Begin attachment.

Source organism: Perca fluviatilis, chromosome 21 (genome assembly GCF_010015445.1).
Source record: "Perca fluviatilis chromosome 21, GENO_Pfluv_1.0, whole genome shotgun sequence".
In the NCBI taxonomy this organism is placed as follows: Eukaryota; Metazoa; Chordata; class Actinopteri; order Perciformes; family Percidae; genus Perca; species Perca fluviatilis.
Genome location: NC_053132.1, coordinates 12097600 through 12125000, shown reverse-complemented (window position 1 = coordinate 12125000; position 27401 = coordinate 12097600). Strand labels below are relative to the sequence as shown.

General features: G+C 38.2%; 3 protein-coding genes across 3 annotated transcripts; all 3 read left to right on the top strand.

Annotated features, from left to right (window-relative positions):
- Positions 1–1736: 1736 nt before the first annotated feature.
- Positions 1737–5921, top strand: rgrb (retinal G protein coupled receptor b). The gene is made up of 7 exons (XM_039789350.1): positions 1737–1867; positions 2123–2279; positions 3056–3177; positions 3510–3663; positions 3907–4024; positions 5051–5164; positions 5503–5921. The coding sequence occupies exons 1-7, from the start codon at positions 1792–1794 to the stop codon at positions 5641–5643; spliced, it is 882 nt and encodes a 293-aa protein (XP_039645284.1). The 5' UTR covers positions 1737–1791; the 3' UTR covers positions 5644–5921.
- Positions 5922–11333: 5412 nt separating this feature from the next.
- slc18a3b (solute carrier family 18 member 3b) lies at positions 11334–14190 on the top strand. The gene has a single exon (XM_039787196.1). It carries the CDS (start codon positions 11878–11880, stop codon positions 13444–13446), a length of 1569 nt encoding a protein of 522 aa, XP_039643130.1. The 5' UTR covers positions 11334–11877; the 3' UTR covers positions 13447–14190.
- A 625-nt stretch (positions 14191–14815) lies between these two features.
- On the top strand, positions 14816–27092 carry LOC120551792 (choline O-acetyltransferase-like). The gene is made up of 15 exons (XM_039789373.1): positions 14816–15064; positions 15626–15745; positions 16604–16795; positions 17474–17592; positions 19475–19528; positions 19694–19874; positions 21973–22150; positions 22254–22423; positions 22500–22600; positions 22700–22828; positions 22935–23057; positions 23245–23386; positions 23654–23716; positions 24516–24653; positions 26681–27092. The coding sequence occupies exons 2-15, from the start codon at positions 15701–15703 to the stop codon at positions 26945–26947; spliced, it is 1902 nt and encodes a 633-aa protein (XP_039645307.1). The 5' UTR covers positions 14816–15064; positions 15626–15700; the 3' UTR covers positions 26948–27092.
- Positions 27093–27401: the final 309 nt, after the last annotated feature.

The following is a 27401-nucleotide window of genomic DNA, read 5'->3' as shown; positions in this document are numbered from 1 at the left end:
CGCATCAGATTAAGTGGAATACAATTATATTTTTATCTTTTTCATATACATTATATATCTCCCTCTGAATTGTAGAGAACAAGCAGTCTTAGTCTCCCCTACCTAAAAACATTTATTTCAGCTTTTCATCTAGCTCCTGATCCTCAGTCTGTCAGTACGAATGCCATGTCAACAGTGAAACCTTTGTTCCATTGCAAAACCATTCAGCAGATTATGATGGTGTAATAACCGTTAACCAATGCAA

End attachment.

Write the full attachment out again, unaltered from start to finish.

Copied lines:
Source organism: Perca fluviatilis, chromosome 21 (genome assembly GCF_010015445.1).
Source record: "Perca fluviatilis chromosome 21, GENO_Pfluv_1.0, whole genome shotgun sequence".
In the NCBI taxonomy this organism is placed as follows: Eukaryota; Metazoa; Chordata; class Actinopteri; order Perciformes; family Percidae; genus Perca; species Perca fluviatilis.
Genome location: NC_053132.1, coordinates 12097600 through 12125000, shown reverse-complemented (window position 1 = coordinate 12125000; position 27401 = coordinate 12097600). Strand labels below are relative to the sequence as shown.

General features: G+C 38.2%; 3 protein-coding genes across 3 annotated transcripts; all 3 read left to right on the top strand.

Annotated features, from left to right (window-relative positions):
- Positions 1–1736: 1736 nt before the first annotated feature.
- Positions 1737–5921, top strand: rgrb (retinal G protein coupled receptor b). The gene is made up of 7 exons (XM_039789350.1): positions 1737–1867; positions 2123–2279; positions 3056–3177; positions 3510–3663; positions 3907–4024; positions 5051–5164; positions 5503–5921. The coding sequence occupies exons 1-7, from the start codon at positions 1792–1794 to the stop codon at positions 5641–5643; spliced, it is 882 nt and encodes a 293-aa protein (XP_039645284.1). The 5' UTR covers positions 1737–1791; the 3' UTR covers positions 5644–5921.
- Positions 5922–11333: 5412 nt separating this feature from the next.
- slc18a3b (solute carrier family 18 member 3b) lies at positions 11334–14190 on the top strand. The gene has a single exon (XM_039787196.1). It carries the CDS (start codon positions 11878–11880, stop codon positions 13444–13446), a length of 1569 nt encoding a protein of 522 aa, XP_039643130.1. The 5' UTR covers positions 11334–11877; the 3' UTR covers positions 13447–14190.
- A 625-nt stretch (positions 14191–14815) lies between these two features.
- On the top strand, positions 14816–27092 carry LOC120551792 (choline O-acetyltransferase-like). The gene is made up of 15 exons (XM_039789373.1): positions 14816–15064; positions 15626–15745; positions 16604–16795; positions 17474–17592; positions 19475–19528; positions 19694–19874; positions 21973–22150; positions 22254–22423; positions 22500–22600; positions 22700–22828; positions 22935–23057; positions 23245–23386; positions 23654–23716; positions 24516–24653; positions 26681–27092. The coding sequence occupies exons 2-15, from the start codon at positions 15701–15703 to the stop codon at positions 26945–26947; spliced, it is 1902 nt and encodes a 633-aa protein (XP_039645307.1). The 5' UTR covers positions 14816–15064; positions 15626–15700; the 3' UTR covers positions 26948–27092.
- Positions 27093–27401: the final 309 nt, after the last annotated feature.

The following is a 27401-nucleotide window of genomic DNA, read 5'->3' as shown; positions in this document are numbered from 1 at the left end:
CGCATCAGATTAAGTGGAATACAATTATATTTTTATCTTTTTCATATACATTATATATCTCCCTCTGAATTGTAGAGAACAAGCAGTCTTAGTCTCCCCTACCTAAAAACATTTATTTCAGCTTTTCATCTAGCTCCTGATCCTCAGTCTGTCAGTACGAATGCCATGTCAACAGTGAAACCTTTGTTCCATTGCAAAACCATTCAGCAGATTATGATGGTGTAATAACCGTTAACCAATGCAA